Role modelling makes a difference
It’s not just what you say that makes a big difference, it is also what you - and others - do that shapes a young person’s attitudes and behaviours.
The influence of others
Before your young person is faced with deciding whether or not to have their first alcoholic drink, they’ll have formed attitudes and expectations about alcohol and other drugs from parents, carers, family, friends, the media and the internet.
How much they are influenced by others is important when weighing up the risk of alcohol and other drugs. Be aware of how susceptible your young person is to the influence of peers and the attitudes and behaviours of their friends.
What you can do
Your behaviour can significantly influence your child’s attitudes and approach to alcohol and other drugs.1
Parental drinking, supply of alcohol and favourable attitudes towards alcohol are all risk factors in teenage drinking.4
But, if you choose to drink, leading by example and role modelling lower risk drinking can help delay your child’s drinking, and also positively influence their approach to drinking when they become adults.2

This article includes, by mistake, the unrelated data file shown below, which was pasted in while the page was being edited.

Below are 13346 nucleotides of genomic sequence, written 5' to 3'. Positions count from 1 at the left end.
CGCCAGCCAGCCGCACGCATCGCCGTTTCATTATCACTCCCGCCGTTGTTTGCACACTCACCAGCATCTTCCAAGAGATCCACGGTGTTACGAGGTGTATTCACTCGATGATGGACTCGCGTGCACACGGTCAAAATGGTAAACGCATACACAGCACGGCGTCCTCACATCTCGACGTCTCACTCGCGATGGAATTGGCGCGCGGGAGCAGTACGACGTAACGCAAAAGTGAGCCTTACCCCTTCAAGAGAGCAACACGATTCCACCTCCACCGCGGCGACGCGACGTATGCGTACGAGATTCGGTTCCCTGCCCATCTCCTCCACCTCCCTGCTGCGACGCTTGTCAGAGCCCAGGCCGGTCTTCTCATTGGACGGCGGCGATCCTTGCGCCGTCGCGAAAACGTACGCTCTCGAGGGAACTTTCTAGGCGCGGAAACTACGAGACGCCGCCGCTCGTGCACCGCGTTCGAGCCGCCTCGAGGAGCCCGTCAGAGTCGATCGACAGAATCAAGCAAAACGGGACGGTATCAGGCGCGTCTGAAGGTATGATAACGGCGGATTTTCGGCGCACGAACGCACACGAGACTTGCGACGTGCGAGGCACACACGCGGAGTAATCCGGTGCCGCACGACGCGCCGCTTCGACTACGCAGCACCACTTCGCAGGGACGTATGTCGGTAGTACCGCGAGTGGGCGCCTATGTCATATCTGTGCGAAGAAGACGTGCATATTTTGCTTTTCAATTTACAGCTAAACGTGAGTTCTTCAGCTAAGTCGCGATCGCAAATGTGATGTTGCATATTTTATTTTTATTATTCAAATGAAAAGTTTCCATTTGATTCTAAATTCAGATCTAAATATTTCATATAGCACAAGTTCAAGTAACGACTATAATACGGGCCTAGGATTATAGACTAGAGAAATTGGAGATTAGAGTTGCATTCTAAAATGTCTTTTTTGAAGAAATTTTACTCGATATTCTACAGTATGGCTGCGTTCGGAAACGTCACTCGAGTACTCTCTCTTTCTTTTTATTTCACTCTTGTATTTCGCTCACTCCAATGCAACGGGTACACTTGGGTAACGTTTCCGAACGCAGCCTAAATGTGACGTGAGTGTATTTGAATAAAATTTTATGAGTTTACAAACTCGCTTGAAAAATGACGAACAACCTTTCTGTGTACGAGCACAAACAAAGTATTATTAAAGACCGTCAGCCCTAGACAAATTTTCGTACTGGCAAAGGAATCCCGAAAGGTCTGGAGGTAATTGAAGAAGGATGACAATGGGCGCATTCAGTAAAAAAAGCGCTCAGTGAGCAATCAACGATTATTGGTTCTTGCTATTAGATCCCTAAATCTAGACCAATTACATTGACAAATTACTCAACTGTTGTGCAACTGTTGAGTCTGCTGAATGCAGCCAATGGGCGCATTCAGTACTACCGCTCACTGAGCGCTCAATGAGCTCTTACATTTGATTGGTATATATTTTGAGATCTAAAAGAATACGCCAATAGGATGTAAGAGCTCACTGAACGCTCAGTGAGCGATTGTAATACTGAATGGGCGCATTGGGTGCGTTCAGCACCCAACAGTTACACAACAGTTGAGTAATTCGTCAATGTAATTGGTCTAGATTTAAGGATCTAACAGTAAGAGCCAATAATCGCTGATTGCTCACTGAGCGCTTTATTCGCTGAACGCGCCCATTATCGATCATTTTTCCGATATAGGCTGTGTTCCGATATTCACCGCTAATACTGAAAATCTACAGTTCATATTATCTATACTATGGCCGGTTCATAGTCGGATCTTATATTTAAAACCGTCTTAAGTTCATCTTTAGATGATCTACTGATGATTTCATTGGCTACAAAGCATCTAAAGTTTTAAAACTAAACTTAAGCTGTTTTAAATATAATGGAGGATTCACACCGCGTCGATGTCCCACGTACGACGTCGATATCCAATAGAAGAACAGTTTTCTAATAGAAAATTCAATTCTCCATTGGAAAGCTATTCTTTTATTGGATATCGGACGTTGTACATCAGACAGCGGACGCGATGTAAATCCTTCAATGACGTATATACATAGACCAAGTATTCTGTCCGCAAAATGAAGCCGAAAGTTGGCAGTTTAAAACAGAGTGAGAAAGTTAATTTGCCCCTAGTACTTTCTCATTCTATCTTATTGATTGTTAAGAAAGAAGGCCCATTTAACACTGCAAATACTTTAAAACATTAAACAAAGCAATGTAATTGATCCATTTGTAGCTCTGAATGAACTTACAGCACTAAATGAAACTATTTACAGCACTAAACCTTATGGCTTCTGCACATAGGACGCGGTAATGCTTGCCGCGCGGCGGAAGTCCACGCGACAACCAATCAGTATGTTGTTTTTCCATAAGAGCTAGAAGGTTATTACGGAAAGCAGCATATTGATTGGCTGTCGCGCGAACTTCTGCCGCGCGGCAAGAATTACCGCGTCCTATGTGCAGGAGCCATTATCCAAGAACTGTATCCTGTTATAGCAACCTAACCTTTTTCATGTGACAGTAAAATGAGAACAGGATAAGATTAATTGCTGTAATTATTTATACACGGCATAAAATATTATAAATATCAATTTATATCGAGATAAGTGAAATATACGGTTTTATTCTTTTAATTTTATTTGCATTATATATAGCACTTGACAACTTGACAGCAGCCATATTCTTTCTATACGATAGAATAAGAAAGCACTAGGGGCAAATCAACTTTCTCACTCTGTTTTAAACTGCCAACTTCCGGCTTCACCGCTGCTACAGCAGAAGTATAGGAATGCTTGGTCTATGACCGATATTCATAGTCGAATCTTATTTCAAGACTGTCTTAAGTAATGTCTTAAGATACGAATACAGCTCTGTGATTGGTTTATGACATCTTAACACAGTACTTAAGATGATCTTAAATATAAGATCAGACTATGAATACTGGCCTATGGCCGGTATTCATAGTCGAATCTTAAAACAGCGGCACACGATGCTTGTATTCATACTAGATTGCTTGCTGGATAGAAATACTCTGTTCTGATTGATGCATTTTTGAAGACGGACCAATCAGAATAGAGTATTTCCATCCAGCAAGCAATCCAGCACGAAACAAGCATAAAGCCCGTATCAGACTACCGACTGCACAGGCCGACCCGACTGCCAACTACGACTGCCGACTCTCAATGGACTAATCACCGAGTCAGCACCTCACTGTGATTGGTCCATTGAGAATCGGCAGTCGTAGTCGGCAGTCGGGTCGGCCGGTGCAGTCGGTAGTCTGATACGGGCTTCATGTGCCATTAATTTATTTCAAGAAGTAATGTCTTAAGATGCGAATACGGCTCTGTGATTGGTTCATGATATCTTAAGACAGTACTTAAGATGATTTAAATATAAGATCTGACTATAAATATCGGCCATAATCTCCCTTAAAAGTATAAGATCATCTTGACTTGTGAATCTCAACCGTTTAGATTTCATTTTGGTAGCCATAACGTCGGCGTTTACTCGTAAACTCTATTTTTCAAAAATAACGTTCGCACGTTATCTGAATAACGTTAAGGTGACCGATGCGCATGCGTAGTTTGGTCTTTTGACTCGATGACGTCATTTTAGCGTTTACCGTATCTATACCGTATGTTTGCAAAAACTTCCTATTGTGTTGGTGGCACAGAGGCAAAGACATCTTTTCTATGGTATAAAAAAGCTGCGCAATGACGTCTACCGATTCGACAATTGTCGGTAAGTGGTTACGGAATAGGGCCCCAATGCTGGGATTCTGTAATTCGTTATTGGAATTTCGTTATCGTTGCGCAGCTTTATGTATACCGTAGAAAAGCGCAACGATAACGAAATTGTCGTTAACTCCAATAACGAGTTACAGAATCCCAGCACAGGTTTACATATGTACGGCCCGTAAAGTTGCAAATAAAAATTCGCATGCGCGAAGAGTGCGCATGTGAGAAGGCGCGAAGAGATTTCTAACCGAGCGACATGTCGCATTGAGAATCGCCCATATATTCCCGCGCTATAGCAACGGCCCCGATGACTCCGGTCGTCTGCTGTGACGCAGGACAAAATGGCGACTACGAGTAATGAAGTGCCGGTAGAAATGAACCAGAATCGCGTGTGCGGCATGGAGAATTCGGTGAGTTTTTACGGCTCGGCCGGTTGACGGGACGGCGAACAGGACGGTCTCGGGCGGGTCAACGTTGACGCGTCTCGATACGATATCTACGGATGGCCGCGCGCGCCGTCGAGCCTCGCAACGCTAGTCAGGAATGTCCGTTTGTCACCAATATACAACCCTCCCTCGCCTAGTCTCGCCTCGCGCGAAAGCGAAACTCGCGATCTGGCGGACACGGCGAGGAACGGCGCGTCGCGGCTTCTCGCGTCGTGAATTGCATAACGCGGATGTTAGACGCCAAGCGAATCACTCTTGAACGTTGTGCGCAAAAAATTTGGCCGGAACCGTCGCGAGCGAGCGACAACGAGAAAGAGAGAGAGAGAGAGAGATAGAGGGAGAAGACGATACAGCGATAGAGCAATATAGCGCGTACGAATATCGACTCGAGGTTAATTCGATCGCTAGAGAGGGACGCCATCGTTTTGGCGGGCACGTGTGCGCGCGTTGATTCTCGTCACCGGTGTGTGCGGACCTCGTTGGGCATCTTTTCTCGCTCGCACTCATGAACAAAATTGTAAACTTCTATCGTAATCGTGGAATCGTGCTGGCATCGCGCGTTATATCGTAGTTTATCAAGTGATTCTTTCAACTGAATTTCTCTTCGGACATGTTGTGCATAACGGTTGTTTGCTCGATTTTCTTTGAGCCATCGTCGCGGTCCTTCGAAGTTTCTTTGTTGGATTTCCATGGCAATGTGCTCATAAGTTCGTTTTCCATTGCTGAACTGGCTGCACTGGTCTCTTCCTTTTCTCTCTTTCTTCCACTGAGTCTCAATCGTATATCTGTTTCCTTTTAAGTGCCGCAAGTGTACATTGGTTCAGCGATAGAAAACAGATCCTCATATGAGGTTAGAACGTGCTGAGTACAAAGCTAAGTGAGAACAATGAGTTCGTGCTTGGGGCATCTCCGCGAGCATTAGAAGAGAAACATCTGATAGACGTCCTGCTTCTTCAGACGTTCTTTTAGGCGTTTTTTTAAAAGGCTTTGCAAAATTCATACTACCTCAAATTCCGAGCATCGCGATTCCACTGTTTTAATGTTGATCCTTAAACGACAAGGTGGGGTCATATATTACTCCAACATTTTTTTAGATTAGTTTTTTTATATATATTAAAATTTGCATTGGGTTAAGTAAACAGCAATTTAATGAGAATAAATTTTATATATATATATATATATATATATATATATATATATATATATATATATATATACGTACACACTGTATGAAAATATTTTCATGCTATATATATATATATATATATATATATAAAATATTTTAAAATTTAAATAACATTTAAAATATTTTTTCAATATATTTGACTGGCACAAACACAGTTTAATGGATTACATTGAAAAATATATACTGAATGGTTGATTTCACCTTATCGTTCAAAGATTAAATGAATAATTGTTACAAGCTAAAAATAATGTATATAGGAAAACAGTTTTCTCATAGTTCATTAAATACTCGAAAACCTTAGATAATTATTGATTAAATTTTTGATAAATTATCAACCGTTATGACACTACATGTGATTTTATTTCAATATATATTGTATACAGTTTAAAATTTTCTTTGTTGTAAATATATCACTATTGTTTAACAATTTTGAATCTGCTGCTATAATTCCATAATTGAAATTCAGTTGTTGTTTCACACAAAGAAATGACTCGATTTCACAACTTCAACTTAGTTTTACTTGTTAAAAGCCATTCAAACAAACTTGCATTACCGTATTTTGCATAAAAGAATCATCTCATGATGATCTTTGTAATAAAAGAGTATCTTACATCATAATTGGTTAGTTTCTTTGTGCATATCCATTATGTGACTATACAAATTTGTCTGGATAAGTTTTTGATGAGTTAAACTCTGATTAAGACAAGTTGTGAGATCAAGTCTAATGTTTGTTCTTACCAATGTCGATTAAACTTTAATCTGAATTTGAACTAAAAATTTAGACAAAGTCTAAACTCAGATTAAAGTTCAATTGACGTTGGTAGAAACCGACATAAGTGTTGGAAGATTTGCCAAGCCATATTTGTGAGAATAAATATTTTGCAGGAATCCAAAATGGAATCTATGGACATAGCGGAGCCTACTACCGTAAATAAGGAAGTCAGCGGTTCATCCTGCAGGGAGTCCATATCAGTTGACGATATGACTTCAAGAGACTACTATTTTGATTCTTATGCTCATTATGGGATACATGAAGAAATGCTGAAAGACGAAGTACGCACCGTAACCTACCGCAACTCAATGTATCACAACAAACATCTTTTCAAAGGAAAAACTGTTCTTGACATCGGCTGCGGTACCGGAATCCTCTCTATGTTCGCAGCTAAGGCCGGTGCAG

You can have a powerful influence on your young person’s drinking behaviour by:
- avoiding saying you ‘need’ or ‘deserve’ a drink
- not giving children ‘celebratory drinks’ in wine, champagne or cocktail glasses
- drinking at the recommended levels to reduce alcohol-related risks (no more than 4 standard drinks in one day, and no more than 10 in a week). The same guidelines recommend people under 18 should not drink alcohol at all7
- including alcohol-free days in your week
- practicing healthy ways to manage stress like exercise, listening to music or meditation
- showing that you don’t need to drink to have fun, deal with stress or wind down
- demonstrating that you can say ‘no’ to a drink at a party or event
- keeping track of how many standard drinks you’ve had, even when you’re not driving.
Parents and carers often ask whether they should tell their young person about their past experiences with alcohol and/or drugs (good or bad). If you do decide to share your past, consider how much detail you want to give; whether your story will be beneficial; and, how you will respond to questions.
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